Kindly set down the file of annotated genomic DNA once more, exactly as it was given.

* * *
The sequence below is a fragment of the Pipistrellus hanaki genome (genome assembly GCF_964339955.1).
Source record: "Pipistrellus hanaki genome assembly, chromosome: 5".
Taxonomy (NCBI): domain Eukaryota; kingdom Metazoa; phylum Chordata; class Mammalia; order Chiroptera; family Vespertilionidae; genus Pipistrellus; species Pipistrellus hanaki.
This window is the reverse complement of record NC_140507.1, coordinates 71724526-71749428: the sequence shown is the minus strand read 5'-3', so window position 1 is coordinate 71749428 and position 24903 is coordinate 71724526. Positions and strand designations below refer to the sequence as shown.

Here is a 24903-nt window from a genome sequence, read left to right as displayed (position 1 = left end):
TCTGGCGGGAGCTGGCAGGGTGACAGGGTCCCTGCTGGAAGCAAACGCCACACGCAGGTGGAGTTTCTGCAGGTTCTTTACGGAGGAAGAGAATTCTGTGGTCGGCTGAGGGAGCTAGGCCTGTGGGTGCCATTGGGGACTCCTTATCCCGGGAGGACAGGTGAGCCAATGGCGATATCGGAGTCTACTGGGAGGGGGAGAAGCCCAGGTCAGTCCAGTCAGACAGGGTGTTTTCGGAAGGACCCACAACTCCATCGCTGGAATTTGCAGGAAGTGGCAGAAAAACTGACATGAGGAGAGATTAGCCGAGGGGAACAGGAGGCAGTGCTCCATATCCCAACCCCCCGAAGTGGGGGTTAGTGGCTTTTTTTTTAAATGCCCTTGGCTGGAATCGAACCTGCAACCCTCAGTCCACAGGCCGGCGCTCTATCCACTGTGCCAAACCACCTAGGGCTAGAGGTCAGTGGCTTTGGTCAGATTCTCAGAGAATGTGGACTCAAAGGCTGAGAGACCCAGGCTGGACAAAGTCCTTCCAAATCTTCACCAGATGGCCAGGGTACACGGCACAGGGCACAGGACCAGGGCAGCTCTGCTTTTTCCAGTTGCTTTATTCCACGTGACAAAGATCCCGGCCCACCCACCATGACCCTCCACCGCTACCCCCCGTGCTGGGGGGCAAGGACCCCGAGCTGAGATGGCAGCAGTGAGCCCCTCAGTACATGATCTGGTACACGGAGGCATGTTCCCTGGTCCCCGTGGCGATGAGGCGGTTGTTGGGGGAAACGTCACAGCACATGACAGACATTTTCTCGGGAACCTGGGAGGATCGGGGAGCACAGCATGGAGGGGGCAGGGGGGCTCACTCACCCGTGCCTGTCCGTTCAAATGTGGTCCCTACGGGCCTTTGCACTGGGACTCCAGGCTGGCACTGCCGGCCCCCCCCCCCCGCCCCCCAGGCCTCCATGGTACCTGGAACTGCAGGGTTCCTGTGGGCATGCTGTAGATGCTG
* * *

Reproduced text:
The sequence below is a fragment of the Pipistrellus hanaki genome (genome assembly GCF_964339955.1).
Source record: "Pipistrellus hanaki genome assembly, chromosome: 5".
Taxonomy (NCBI): domain Eukaryota; kingdom Metazoa; phylum Chordata; class Mammalia; order Chiroptera; family Vespertilionidae; genus Pipistrellus; species Pipistrellus hanaki.
This window is the reverse complement of record NC_140507.1, coordinates 71724526-71749428: the sequence shown is the minus strand read 5'-3', so window position 1 is coordinate 71749428 and position 24903 is coordinate 71724526. Positions and strand designations below refer to the sequence as shown.

Here is a 24903-nt window from a genome sequence, read left to right as displayed (position 1 = left end):
TCTGGCGGGAGCTGGCAGGGTGACAGGGTCCCTGCTGGAAGCAAACGCCACACGCAGGTGGAGTTTCTGCAGGTTCTTTACGGAGGAAGAGAATTCTGTGGTCGGCTGAGGGAGCTAGGCCTGTGGGTGCCATTGGGGACTCCTTATCCCGGGAGGACAGGTGAGCCAATGGCGATATCGGAGTCTACTGGGAGGGGGAGAAGCCCAGGTCAGTCCAGTCAGACAGGGTGTTTTCGGAAGGACCCACAACTCCATCGCTGGAATTTGCAGGAAGTGGCAGAAAAACTGACATGAGGAGAGATTAGCCGAGGGGAACAGGAGGCAGTGCTCCATATCCCAACCCCCCGAAGTGGGGGTTAGTGGCTTTTTTTTTAAATGCCCTTGGCTGGAATCGAACCTGCAACCCTCAGTCCACAGGCCGGCGCTCTATCCACTGTGCCAAACCACCTAGGGCTAGAGGTCAGTGGCTTTGGTCAGATTCTCAGAGAATGTGGACTCAAAGGCTGAGAGACCCAGGCTGGACAAAGTCCTTCCAAATCTTCACCAGATGGCCAGGGTACACGGCACAGGGCACAGGACCAGGGCAGCTCTGCTTTTTCCAGTTGCTTTATTCCACGTGACAAAGATCCCGGCCCACCCACCATGACCCTCCACCGCTACCCCCCGTGCTGGGGGGCAAGGACCCCGAGCTGAGATGGCAGCAGTGAGCCCCTCAGTACATGATCTGGTACACGGAGGCATGTTCCCTGGTCCCCGTGGCGATGAGGCGGTTGTTGGGGGAAACGTCACAGCACATGACAGACATTTTCTCGGGAACCTGGGAGGATCGGGGAGCACAGCATGGAGGGGGCAGGGGGGCTCACTCACCCGTGCCTGTCCGTTCAAATGTGGTCCCTACGGGCCTTTGCACTGGGACTCCAGGCTGGCACTGCCGGCCCCCCCCCCCCGCCCCCCAGGCCTCCATGGTACCTGGAACTGCAGGGTTCCTGTGGGCATGCTGTAGATGCTG